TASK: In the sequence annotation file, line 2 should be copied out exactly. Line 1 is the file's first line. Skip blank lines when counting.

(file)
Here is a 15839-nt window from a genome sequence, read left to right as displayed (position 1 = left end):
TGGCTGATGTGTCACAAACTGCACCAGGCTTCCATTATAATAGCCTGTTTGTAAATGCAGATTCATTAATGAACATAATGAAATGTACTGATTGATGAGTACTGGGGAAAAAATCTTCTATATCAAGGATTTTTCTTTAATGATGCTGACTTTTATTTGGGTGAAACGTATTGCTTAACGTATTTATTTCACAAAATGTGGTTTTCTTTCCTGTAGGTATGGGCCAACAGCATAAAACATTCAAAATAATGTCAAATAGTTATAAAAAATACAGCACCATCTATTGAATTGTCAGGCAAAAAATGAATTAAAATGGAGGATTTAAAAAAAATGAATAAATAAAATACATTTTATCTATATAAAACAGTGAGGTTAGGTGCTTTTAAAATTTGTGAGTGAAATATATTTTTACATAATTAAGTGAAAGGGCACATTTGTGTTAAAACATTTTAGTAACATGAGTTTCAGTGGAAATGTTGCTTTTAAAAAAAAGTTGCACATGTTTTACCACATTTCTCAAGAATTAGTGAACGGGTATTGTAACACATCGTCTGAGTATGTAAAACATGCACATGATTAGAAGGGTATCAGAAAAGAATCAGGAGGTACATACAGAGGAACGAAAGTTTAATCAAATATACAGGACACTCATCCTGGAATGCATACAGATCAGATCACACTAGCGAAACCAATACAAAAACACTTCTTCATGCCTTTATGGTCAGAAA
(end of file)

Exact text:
TGGCTGATGTGTCACAAACTGCACCAGGCTTCCATTATAATAGCCTGTTTGTAAATGCAGATTCATTAATGAACATAATGAAATGTACTGATTGATGAGTACTGGGGAAAAAATCTTCTATATCAAGGATTTTTCTTTAATGATGCTGACTTTTATTTGGGTGAAACGTATTGCTTAACGTATTTATTTCACAAAATGTGGTTTTCTTTCCTGTAGGTATGGGCCAACAGCATAAAACATTCAAAATAATGTCAAATAGTTATAAAAAATACAGCACCATCTATTGAATTGTCAGGCAAAAAATGAATTAAAATGGAGGATTTAAAAAAAATGAATAAATAAAATACATTTTATCTATATAAAACAGTGAGGTTAGGTGCTTTTAAAATTTGTGAGTGAAATATATTTTTACATAATTAAGTGAAAGGGCACATTTGTGTTAAAACATTTTAGTAACATGAGTTTCAGTGGAAATGTTGCTTTTAAAAAAAAGTTGCACATGTTTTACCACATTTCTCAAGAATTAGTGAACGGGTATTGTAACACATCGTCTGAGTATGTAAAACATGCACATGATTAGAAGGGTATCAGAAAAGAATCAGGAGGTACATACAGAGGAACGAAAGTTTAATCAAATATACAGGACACTCATCCTGGAATGCATACAGATCAGATCACACTAGCGAAACCAATACAAAAACACTTCTTCATGCCTTTATGGTCAGAAA